Monday, December 4, 2006

Minki, Lisa, and The Killer Bees

It was nice to have someone to climb my projects with in the Rocklands. With most people in my group able to climb v13, I spent most days alone under the endless amount of boulder problems above my limit.


As I searched out the Alpha-Farms for something new to inspire me, I walked around a corner and found beautiful dead horizontal roof with perfect pinches. "Minki" it was called, I would find out later, but today it had no chalk on it. I called my friends over to see it. Andy and Chuck completed it quickly, and Daniel managed to send it in half an hour or so. It had Lisa and my name all over it After a few hours Lisa and I had figured out all the knee-bars, toe-hooks, heel-hooks, and thumb catches needed to climb it in the hard v8 range. By nightfall, and after a stern"you need to rest and regain your energy" lecture, she topped it out. It would be another very weird day for us yet on Minki.




The following morning Lisa woke me up and said how the temps were perfect for "Minki" and that I should get up and go. She already had a strong black tea made and offered to drive, carry the pads, and spot me until I finished it. No pressure Lisa.



After a few hours of falling off the powerful and awkward crux, (see: move from my photo into Lisa's "knee-bar into toe-hook, double-undercling-pinch match), I got a good "you need to rest" lecture from the all knowing sender of this thing. Then the weirdest thing happened? The sound of a freight train appeared to be coming around the boulder to us?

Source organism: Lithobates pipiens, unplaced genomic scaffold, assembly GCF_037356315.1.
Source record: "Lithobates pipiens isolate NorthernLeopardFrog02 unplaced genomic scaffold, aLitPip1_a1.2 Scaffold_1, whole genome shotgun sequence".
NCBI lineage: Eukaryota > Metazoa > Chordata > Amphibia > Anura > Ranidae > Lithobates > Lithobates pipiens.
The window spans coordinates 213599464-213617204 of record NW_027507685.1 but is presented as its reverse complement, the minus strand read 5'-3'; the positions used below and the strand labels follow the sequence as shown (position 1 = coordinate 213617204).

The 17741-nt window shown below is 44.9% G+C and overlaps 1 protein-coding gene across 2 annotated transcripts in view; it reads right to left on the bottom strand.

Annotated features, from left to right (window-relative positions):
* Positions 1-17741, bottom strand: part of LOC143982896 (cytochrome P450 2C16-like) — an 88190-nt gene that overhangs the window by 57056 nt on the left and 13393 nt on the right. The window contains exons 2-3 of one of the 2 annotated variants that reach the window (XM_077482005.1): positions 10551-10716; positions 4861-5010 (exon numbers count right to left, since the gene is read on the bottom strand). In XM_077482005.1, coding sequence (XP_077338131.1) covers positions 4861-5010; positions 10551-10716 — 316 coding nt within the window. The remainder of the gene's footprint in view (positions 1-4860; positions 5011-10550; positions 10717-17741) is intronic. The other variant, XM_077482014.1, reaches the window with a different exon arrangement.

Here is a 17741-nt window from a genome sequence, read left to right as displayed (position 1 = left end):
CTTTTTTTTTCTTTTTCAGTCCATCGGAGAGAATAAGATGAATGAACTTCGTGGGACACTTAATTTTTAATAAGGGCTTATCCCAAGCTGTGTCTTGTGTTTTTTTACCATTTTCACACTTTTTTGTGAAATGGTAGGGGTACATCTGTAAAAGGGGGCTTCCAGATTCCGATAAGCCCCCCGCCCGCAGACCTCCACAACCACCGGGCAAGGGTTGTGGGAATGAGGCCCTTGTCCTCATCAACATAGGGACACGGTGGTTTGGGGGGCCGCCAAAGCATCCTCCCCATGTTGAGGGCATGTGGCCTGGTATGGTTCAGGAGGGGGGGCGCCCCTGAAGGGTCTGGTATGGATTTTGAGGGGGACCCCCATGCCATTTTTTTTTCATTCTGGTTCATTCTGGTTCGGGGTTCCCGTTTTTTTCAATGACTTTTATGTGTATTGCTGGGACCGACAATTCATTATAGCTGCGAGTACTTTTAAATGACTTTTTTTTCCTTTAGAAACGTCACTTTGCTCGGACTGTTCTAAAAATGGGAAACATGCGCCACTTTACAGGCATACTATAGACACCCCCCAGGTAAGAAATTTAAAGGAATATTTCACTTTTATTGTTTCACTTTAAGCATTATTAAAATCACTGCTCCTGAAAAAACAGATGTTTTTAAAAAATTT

Bees. Honey Bees. Africanized Honey Bees. Killer Bees! By the tens of thousands, in a grey cloud so thick, it looked like smoke. It was the wildflower season for the Alpha-Farms and they were on the move. Within seconds the first bee landed on Lisa's bright pink tank-top. A pink that perfectly matched the fields of flowers that surrounded us. She panicked as we both froze solid. I figured it was an optimal time to share my Discovery Channel knowledge of Killer Bees. "Lisa, don't touch it, and don't run. These bees can put out a pheromone that will attract the entire colony to attack you." I told her. She decided anyway that we were to run in 10,9,8,7,6,5,4,3,2...."Wait!" I said, "One more try on Minki!" Before she could say anything I pulled into the problem.



I remember her eyes as big as silver dollars. I didn't have time to hear her say how "this isn't a good time." This was as good a time as any if we are going to die soon! The bees were getting closer and some were landing on the holds of the problem. In agonizing fear I cruised through the crux and skipped the knee-bar rest on the way to the finishing dyno. There just wasn't the time. I jumped from the boulder and we took off in full sprint for the car a 1/2 a mile away. I could feel phantom feelings of bees crawling under my clothes but I laughed the whole way! We got to the car in 2 minutes, locked the doors, and proceeded to flick-off our impending doom. I had already forgotten sending my hardest problem to date 2 minutes after doing it, and Lisa never wore the pink tank-top again. True story.

photos: Keith Ladzinski

2 comments:

sock said...

i likes this story muchas

chuffer said...

Nice work. You have many great stories from Africa. I look forward to reading more.

chuffer